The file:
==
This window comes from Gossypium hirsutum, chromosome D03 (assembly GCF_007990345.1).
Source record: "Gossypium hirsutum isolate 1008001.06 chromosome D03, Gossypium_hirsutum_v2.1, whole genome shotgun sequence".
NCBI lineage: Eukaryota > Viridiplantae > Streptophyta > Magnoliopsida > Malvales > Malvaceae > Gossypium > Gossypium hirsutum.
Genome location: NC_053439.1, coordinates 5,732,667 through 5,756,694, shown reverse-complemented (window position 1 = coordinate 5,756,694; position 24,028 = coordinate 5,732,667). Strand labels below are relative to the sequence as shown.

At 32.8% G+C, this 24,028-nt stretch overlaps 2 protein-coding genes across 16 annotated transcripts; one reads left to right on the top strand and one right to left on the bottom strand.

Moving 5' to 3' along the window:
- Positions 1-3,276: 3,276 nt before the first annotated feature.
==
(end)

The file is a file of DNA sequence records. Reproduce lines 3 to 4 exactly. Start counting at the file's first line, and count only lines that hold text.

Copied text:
NCBI lineage: Eukaryota > Viridiplantae > Streptophyta > Magnoliopsida > Malvales > Malvaceae > Gossypium > Gossypium hirsutum.
Genome location: NC_053439.1, coordinates 5,732,667 through 5,756,694, shown reverse-complemented (window position 1 = coordinate 5,756,694; position 24,028 = coordinate 5,732,667). Strand labels below are relative to the sequence as shown.